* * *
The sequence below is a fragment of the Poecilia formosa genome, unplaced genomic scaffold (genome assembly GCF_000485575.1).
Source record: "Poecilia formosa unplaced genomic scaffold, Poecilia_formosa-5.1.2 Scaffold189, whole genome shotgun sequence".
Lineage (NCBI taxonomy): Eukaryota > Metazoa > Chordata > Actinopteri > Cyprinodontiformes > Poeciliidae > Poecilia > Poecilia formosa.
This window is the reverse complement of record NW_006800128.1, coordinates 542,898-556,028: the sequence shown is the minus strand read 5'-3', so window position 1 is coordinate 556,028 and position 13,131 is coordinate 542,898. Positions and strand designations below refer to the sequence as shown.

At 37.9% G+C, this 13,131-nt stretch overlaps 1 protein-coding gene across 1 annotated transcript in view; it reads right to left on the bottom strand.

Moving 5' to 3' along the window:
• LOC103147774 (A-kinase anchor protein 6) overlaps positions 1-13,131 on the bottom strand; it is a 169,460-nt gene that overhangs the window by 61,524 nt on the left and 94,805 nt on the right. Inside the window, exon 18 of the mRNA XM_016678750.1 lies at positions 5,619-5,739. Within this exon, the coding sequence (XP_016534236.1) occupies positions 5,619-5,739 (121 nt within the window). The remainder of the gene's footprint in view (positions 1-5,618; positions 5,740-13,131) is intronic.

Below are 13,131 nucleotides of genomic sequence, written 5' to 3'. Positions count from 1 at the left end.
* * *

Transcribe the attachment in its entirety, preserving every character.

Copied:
The sequence below is a fragment of the Poecilia formosa genome, unplaced genomic scaffold (genome assembly GCF_000485575.1).
Source record: "Poecilia formosa unplaced genomic scaffold, Poecilia_formosa-5.1.2 Scaffold189, whole genome shotgun sequence".
Lineage (NCBI taxonomy): Eukaryota > Metazoa > Chordata > Actinopteri > Cyprinodontiformes > Poeciliidae > Poecilia > Poecilia formosa.
This window is the reverse complement of record NW_006800128.1, coordinates 542,898-556,028: the sequence shown is the minus strand read 5'-3', so window position 1 is coordinate 556,028 and position 13,131 is coordinate 542,898. Positions and strand designations below refer to the sequence as shown.

At 37.9% G+C, this 13,131-nt stretch overlaps 1 protein-coding gene across 1 annotated transcript in view; it reads right to left on the bottom strand.

Moving 5' to 3' along the window:
• LOC103147774 (A-kinase anchor protein 6) overlaps positions 1-13,131 on the bottom strand; it is a 169,460-nt gene that overhangs the window by 61,524 nt on the left and 94,805 nt on the right. Inside the window, exon 18 of the mRNA XM_016678750.1 lies at positions 5,619-5,739. Within this exon, the coding sequence (XP_016534236.1) occupies positions 5,619-5,739 (121 nt within the window). The remainder of the gene's footprint in view (positions 1-5,618; positions 5,740-13,131) is intronic.

Below are 13,131 nucleotides of genomic sequence, written 5' to 3'. Positions count from 1 at the left end.